Commissioners, Public Health to Reevaluate Spending on Services for Homeless in Lewis County


Lewis County Public Health & Social Services (LCPHSS) is currently in “contract season” according to Meja Handlen, interim director.

But before the county moves to amend contracts and add funding for services for people experiencing homelessness, Commissioner Sean Swope wants to meet with contracted service providers with the goal of adding more “accountability” for recipients, he said.

Based on anecdotal evidence from constituents and conversations with law enforcement, Swope said, there are more people in Lewis County who are homeless than ever before, especially in his district, Commissioner District 1, which encompasses Centralia.

“I just feel the government system is failing its people right now by not having accountability built into these grants,” Swope said during a county meeting on Wednesday.

In this case, his definition of accountability included creating benchmarks that people receiving housing services have to meet in order to continue doing so. In Lewis County Drug Court, he said, participants facing 24 hours in jail for failing a urine analysis is one example of such accountability. Another example Swope used were welfare reforms passed during former President Bill Clinton’s administration, which created more limits on benefits offered by the government.

“We need to work with our legislators, our representatives, to have drastic change, especially when it comes to these grants and the way that we're approaching homelessness. Because it's not working. It's broken. When you see people walking through our cities and they look like zombies because they're drugged out, we're failing our people,” Swope said. “The government system is failing and we should take it personal because this is your money.”

Commissioner Lee Grose said he completely agreed with Swope, saying the City of Seattle spent $100 million in the last two years on housing services, yet the problem “continues to grow.”

Commissioner Lindsey Pollock chimed in to say that when dealing with homelessness, “oftentimes you’re dealing with drug addiction situations.” Part of the solution to that, she said, was making sure law enforcement could get “those dealers into jail. JNET (Joint Narcotics Enforcement Team) is able to get them off the street.”

Among its many initiatives, LCPHSS contracts with various housing providers and agencies to assist people experiencing homelessness. The goals of the department’s five-year strategic plan tackling homelessness and housing issues are to engage with folks experiencing homelessness, prioritize housing needs and operate effective resources with the ultimate goal of getting people into stable permanent housing.

Those partners include the Mossyrock School District, Pacific County, the City of Chehalis and nonprofits such as the Equity Institute, Hope Alliance, the Housing Resource Center and Reliable Enterprises. Public Health also works with Christian organizations including Salvation Army, Lewis County Gospel Mission and Gather Church in Centralia. In the last few years, Swope said the county has used about $4 million of Department of Commerce funding in those contracts. Certain amendments currently being discussed — including one on a contract with Gather Church — would add another $1.6 million in grant funds.

Gather runs Lewis County’s coordinated entry program, a housing response program that includes data collection and evaluation on homelessness and common measures of performance, according to its website.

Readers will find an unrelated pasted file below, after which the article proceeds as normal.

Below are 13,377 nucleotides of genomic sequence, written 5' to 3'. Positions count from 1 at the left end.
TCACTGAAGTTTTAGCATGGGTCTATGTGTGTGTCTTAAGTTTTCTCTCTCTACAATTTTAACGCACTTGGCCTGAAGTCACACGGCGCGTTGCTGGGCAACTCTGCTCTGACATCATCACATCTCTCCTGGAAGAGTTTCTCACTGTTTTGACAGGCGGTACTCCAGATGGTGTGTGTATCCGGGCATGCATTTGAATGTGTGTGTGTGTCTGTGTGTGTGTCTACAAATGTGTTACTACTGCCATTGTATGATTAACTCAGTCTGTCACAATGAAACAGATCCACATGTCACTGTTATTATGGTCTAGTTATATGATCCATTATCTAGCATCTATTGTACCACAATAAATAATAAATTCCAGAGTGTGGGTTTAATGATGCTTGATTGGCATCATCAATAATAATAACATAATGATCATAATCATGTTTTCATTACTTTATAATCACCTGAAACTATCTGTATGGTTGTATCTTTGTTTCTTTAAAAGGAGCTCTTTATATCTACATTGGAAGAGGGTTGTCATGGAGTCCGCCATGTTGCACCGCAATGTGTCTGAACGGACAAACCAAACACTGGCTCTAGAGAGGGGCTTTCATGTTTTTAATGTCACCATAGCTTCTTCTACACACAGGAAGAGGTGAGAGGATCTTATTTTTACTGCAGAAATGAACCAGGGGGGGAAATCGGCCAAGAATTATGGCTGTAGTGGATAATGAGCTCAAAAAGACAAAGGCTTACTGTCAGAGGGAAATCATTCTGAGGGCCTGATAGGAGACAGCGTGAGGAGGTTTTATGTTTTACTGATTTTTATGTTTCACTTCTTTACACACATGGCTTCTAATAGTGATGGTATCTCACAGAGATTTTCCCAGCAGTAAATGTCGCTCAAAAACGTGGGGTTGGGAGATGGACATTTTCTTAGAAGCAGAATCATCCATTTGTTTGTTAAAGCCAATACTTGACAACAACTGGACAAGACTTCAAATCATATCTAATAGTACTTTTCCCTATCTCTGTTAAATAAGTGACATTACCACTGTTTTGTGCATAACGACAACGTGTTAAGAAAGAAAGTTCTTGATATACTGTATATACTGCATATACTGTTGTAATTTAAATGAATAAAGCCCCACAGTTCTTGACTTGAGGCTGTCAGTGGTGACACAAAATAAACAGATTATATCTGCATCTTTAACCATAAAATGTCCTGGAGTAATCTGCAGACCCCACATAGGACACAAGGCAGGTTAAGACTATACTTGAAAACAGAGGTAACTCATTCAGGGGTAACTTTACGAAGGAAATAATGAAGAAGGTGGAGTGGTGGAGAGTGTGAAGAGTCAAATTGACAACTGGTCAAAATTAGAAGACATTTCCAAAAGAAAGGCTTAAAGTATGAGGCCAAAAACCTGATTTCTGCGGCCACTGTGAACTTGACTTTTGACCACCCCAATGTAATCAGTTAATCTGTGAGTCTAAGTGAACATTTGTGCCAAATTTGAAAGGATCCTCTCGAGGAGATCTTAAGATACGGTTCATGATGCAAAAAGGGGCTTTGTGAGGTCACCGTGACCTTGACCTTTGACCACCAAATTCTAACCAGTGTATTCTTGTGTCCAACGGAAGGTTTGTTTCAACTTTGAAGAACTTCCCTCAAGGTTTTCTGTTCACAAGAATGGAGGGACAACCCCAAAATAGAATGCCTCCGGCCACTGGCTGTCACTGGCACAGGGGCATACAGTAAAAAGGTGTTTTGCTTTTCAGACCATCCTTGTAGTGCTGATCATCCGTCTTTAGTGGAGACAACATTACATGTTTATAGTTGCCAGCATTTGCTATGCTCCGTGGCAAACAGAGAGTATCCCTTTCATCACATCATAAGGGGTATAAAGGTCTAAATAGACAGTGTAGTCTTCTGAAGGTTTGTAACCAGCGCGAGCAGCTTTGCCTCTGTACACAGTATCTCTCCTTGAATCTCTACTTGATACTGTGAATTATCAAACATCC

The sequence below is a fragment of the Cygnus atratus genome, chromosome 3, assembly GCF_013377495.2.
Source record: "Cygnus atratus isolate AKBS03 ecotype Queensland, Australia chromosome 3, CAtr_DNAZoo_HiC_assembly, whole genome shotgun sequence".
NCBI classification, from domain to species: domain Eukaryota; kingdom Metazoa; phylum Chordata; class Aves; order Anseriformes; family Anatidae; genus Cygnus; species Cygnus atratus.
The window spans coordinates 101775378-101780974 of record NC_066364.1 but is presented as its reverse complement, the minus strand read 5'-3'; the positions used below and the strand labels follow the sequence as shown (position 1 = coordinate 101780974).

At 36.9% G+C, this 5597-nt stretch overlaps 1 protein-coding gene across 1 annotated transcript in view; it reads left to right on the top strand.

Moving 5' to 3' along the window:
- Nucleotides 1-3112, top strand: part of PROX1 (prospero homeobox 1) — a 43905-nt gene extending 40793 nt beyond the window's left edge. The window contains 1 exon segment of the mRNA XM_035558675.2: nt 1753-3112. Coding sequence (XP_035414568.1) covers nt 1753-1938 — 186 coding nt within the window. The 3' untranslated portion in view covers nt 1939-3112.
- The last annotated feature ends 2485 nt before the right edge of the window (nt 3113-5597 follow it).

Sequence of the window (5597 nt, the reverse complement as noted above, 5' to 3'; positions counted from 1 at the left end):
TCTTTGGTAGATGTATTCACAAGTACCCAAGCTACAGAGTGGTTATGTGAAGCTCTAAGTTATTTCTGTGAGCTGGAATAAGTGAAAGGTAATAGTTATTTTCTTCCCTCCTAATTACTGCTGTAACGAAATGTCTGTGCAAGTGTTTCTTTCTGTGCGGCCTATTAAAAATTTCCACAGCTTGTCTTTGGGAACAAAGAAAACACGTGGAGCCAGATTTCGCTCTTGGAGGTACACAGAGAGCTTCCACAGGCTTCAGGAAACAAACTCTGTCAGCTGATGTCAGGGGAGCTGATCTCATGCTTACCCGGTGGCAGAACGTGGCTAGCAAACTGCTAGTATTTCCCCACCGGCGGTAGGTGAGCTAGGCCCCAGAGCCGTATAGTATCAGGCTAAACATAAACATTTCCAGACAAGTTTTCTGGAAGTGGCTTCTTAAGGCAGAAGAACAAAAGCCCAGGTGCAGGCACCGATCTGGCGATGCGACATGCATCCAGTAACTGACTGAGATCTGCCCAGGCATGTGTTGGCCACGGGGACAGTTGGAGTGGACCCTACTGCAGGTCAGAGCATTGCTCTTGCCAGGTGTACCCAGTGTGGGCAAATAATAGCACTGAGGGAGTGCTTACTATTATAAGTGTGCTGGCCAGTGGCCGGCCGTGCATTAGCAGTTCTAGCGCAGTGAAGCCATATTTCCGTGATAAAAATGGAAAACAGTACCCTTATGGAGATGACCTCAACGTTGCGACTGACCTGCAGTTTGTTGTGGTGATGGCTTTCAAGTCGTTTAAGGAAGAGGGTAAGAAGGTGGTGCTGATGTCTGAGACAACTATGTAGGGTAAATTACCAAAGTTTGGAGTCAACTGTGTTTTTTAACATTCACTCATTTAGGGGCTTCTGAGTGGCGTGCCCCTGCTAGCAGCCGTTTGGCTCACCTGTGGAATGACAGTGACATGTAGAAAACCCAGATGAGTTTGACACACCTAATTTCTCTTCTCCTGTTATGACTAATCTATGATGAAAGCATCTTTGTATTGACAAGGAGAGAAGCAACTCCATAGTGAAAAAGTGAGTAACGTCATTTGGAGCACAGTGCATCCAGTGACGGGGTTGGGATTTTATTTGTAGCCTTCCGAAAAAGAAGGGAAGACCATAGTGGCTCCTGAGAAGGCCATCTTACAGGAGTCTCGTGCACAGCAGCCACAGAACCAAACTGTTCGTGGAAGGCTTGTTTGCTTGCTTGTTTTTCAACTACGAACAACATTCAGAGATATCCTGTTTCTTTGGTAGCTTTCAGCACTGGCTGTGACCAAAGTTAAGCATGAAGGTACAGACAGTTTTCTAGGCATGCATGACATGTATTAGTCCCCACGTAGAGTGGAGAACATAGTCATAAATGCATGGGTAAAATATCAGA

In response to questions about the concept of “accountability” in services as the word was defined by Swope, Patty Howard, co-pastor at Gather, said it’s worth noting that success looks different for each person coming in for services.

“It’s so easy for people to make judgments about people just by looking at them,” Howard said. “It’s so unfortunate that we do that. Most of the time in my experience, we are absolutely wrong.”

She said the church’s approach was to consider what they would offer to each recipient of services if they were a family member.

“We have to meet people where we are, we have to. To do any less is to take away some of their humanity, and I refuse to do that,” Howard said.

During Wednesday’s meeting, Handlen suggested waiting on those amendments while she set up talks between providers and the Board of County Commissioners in an upcoming workshop.

“I am requesting that we take those items off in order to provide you more information, because this is a really important thing for our community, how we provide homeless services in Lewis County,” Handlen said. “I want to make sure we're giving you the most accurate information and you're able to ask questions directly to some of the providers.”

Swope later told The Chronicle there was “no question” the county needed a night-by-night shelter, among other services. Increasing the amount of affordable housing locally was also important for the issue, he said.

But as far as funding providers, he said he thinks programs should be more “bare bones” and add stipulations that encourage recipients to seek employment.

“We want to make sure that they are a success and that they're moving forward and that they're living out their dreams,” Swope said.

He also used the parable of teaching a man to fish, rather than giving him a fish, to punctuate his point. He said Port of Centralia Commissioner Julie Shaffley reported there being close to 36,000 jobs currently available in the five county area — including Lewis, Pacific, Thurston, Grays Harbor and Mason counties. However, he said, there is a population of people in the area who “choose not to engage.”